Published: 12:41, 17 August 2017 |
Around 300 family and friends have heard moving tributes at the funeral today of 16-year-old Taiyah Peebles who was killed on the railway tracks last month.
Her mother, Hayley decribed her as a "precious, beautiful young lady" and said the tragic loss of her youngest daughter had "caused a wound that would never heal".
Thanet Crematorium was packed for the service and many mourners carried roses and wore red, which was Taiyah's favourite colour.
Video: Hundreds pay respects at Taiyah's funeral
It ended with Mrs Peebles releasing a single, white dove, representing her daughter's free spirit.
The teenager, known as Tai, died at Herne Bay railway station in what her family say was a tragic accident. An an inquest is being arranged to examine the circumstances.
Despite it being a celebration of her life, there was also an overwhelming sense of sadness and loss of one so young and many of her tearful friends hugged and comforted each other.
Recalling Taiyah's childhood, mum Hayley, of Spenser Road, Herne Bay, described a little girl who was always smiling and laughing and who grew into a beautiful young woman.
The gathering heard that when Taiyah walked into the room, the party started as she "brought the sunshine in with her", and gave everyone an uplifting feeling.
Her mum said it had been a comfort to the family that so many people cared about them and Taiyah was so loved.
Taiyah's also sisters Stacey and Delcie gave touching tributes, along with several friends, which were read out by celebrant Angela Rowe.
Delcie said she had struggled to find the words because it was something she "never thought she would have to write".
"She was the funniest person I ever met. No matter how down I was, her cheeky little smile, and crazy self would just lift me right up," she said, adding, "no one will ever know how much I miss her."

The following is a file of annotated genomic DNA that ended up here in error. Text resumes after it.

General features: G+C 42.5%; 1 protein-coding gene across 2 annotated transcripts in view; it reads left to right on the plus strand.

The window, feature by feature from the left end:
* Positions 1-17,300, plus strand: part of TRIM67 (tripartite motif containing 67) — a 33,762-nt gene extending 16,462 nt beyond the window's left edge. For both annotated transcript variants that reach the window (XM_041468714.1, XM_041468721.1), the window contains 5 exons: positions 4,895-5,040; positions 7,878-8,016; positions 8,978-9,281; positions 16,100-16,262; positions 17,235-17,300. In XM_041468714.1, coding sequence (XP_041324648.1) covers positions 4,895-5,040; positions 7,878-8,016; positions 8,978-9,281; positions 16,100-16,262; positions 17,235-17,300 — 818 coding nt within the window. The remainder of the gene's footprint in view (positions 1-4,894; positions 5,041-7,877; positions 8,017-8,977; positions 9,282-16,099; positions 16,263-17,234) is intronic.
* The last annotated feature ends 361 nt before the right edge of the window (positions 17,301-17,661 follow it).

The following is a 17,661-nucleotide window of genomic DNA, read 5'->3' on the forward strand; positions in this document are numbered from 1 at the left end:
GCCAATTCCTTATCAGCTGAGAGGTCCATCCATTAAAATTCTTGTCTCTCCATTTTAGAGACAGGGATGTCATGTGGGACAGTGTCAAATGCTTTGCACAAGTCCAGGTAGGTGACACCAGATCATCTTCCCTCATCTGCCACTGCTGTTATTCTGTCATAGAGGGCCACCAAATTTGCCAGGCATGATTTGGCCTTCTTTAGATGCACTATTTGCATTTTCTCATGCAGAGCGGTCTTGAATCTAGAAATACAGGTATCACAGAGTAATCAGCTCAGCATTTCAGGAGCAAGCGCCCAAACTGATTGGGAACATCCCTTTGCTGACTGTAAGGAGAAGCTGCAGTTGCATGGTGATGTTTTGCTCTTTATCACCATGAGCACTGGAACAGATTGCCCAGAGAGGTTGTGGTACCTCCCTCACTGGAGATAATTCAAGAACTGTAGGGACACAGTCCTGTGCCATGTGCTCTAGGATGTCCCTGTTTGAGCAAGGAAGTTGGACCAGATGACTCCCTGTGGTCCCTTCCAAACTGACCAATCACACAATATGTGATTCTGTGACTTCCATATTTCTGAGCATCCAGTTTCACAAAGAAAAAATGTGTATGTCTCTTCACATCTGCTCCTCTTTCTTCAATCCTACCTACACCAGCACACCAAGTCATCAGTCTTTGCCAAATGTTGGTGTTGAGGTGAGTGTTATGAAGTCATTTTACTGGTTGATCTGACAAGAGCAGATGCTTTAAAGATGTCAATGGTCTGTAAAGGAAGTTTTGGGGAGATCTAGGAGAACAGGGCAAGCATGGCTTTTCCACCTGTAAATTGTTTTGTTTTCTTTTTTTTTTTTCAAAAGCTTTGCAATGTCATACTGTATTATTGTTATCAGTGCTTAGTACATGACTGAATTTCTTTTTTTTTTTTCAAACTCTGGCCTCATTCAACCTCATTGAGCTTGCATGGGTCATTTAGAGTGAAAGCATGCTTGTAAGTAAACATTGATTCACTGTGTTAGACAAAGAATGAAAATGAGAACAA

Eldest sister Stacey wrote: "I still remember the day mum brought her home from the hospital, such a tiny bundle, with long bandy arms and legs. I instantly fell in love with her, and from that day on she came everywhere with me.
"As she grew older and started school she made her own friends and developed her own personality, one we all grew to love. She became a strong, independent and confident young girl.
The service featured Taiyah's favourite music and her coffin, which was vinyl-wrapped with images of her and family and friends, was carried into the crematorium to the song Talking to the Moon by Bruno Mars.
Taiyah was a former pupil of the Spires Academy and was due to start an art and design course at Canterbury College next month.
After the service, her old school opened it doors for the wake and put on a spread.
Her friends were taken by coach from the crematorium to the school in Sturry by two coaches provided by Lehane Travel.
On display was artwork by Taiyah as well as a slide show of pictures of her over the years and tributes which had been left at the station following the tragedy.
Friends were also invite to write individual messages in memory of her.
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